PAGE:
Meanwhile, Bishop Sobilo said the atrocity should remind "wise Russians" of the enormities perpetrated in Ukraine, especially among families whose sons had been "sent off to a cruel war and killed."

However, he also warned that those "unthinkingly subject to official propaganda" would be "captivated even more by hatred for other countries."

"In St. Luke's Gospel, Jesus says those who died in Jerusalem's collapsing Siloam tower were no guiltier than other citizens, but warns everyone will similarly perish unless they repent," the auxiliary bishop told OSV News.

"Since we don't know what individual Russians think, we can't evaluate personal guilt and innocence," he said. "All we can say for certain is that Russia is making a terrible mistake in untruthfully presenting current events and fuelling public support for war by suggesting Russia is in danger."

The Orthodox Moscow Patriarchate said March 23 funeral services for victims, who died from gunshots and poisoning, were already taking place at local churches, adding that its Odintsovo diocese had set up a hotline for counseling by priests and psychologists.
Meanwhile, a day of national mourning was declared for March 24 by Putin, who chaired a meeting of Russia's Security Council March 22 on "measures to combat the spread of neo-Nazi ideas."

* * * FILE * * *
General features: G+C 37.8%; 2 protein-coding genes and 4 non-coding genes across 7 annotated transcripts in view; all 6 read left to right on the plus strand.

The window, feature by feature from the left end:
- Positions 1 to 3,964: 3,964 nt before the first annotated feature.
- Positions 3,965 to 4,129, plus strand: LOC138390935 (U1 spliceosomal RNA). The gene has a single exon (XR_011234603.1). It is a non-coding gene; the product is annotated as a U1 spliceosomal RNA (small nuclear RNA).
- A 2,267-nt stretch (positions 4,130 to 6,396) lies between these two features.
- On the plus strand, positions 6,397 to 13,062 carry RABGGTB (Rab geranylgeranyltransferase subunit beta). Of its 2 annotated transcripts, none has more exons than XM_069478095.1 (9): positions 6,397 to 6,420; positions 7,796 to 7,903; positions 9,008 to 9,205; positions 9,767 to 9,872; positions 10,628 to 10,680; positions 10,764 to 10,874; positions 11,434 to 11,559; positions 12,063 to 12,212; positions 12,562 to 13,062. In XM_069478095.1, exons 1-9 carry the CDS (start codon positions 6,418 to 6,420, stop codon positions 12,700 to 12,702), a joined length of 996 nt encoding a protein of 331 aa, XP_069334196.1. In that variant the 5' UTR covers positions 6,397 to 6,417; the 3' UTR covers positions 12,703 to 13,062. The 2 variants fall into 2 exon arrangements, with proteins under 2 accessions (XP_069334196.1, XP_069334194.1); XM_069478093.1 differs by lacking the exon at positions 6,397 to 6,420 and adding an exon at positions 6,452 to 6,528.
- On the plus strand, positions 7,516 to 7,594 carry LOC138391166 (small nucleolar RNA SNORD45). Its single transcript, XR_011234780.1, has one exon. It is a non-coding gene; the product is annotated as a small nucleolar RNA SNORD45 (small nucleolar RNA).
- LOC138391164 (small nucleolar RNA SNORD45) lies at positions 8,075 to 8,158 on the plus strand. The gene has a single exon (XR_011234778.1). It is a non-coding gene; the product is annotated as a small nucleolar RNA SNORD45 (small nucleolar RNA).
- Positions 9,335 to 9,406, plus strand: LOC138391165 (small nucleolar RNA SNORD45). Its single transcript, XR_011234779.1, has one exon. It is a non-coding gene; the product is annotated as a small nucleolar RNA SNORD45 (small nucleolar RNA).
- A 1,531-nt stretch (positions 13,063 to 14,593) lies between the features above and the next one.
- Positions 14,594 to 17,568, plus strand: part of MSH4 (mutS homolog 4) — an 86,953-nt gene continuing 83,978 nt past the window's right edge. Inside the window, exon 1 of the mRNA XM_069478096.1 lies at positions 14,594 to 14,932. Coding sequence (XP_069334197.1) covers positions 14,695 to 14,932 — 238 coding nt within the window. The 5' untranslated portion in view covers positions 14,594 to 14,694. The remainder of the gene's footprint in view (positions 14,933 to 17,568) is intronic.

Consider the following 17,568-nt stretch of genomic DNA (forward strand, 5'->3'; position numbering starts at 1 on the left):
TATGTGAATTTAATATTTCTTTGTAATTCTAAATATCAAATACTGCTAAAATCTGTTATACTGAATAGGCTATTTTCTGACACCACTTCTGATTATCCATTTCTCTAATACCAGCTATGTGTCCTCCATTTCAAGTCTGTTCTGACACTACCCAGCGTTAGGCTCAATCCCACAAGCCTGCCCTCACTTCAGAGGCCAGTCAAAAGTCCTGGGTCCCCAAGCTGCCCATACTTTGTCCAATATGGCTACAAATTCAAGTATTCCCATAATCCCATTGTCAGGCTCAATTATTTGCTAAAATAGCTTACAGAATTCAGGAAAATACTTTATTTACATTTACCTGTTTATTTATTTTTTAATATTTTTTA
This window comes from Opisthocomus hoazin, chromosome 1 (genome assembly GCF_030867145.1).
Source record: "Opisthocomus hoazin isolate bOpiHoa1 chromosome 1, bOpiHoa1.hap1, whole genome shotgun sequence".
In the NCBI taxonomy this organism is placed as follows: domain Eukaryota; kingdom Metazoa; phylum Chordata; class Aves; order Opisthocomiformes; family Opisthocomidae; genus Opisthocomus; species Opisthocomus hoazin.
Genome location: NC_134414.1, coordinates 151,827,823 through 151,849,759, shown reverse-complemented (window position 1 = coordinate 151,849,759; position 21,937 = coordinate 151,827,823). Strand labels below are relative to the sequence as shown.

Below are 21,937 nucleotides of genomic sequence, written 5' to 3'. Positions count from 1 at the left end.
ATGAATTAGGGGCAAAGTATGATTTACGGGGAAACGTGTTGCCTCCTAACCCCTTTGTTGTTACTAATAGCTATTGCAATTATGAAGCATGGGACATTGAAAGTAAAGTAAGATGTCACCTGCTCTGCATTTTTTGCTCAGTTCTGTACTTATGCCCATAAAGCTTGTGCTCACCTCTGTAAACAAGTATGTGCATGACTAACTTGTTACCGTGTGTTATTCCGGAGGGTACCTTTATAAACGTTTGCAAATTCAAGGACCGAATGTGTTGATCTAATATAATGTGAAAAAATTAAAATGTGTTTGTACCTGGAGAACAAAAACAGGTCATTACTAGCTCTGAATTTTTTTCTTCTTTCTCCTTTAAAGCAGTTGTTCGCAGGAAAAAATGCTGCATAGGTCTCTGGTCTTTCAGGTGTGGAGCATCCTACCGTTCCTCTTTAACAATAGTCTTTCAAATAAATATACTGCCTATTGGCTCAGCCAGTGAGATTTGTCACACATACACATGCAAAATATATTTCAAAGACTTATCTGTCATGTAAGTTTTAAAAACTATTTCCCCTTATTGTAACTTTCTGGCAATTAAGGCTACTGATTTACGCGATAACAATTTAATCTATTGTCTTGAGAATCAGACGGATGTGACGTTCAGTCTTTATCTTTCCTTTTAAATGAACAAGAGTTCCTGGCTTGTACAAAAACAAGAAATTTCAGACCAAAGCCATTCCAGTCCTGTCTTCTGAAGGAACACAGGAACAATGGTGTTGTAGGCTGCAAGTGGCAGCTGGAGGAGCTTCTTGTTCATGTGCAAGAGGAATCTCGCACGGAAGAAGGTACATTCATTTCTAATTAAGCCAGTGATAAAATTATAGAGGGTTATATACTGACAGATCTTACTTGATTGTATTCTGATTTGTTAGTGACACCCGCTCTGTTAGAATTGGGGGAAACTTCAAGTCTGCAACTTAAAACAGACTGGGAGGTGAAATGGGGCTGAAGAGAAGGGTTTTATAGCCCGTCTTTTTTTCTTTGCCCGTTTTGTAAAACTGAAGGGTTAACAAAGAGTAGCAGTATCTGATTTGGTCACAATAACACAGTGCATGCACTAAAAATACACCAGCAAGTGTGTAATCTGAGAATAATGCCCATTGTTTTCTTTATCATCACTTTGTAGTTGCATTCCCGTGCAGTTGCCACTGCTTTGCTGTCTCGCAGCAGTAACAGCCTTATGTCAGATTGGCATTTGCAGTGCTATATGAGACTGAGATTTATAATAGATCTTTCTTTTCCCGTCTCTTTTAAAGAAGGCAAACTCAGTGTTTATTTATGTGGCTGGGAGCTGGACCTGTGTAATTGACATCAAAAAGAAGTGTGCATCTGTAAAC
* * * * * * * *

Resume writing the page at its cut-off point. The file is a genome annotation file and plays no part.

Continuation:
In his OSV News interview, Bishop Sobilo said his Zaporizhzhia home region had come under fresh Russian shellfire March 23, adding that Ukrainian Catholics hoped upcoming Holy Week and Easter events could take place, despite a widely expected spring escalation in fighting.

He added that Ukrainian forces should be expected to step up strikes against military targets inside Russia "in their own defense efforts," and were aware this would "incite ever greater anger and aggression among Russians."

"The world must look prudently at what's happening, and see how these war actions are becoming ever more dangerous not just for Ukraine," the Kharkiv-Zaporizhzhia auxiliary bishop told OSV News.

"Two years ago, Putin himself pressed the button for Russia's self-destruction, and everything happening today -- the aggression, hatred and lying -- is flowing back into Russian society," he said. "Although sensible Russians can do nothing now because the control is so total, they should ask themselves if it's really worth sitting quietly and waiting for something to change, or whether they shouldn't now wake up and seek changes themselves. As Christ told us, he who lives by the sword will die by the sword."

A Russian lay Catholic told OSV News prayers had been said for victims of the Crocus attack at March 23 Masses in Moscow, but said she had not recognised any Catholic names on the official list of victims.

She added that most Russians would not believe official accounts of the outrage and the latest reported arrests.

"There haven't been so many dead in any terrorist attack in Russia -- and I'm seeing reactions of horror, sadness and hopelessness," said the lay Catholic, a university lecturer who also works with Caritas.

"There's also fear that the response to this attack will be tightened domestic legislation, increased repression and a new mobilization. Despite the huge numbers of police, guards and security personnel, they could do nothing to ensure the protection and safety of people."

The woman said that most of her Catholic friends had gone to donate blood on March 23 for the victims of the attack to offer "comfort and support."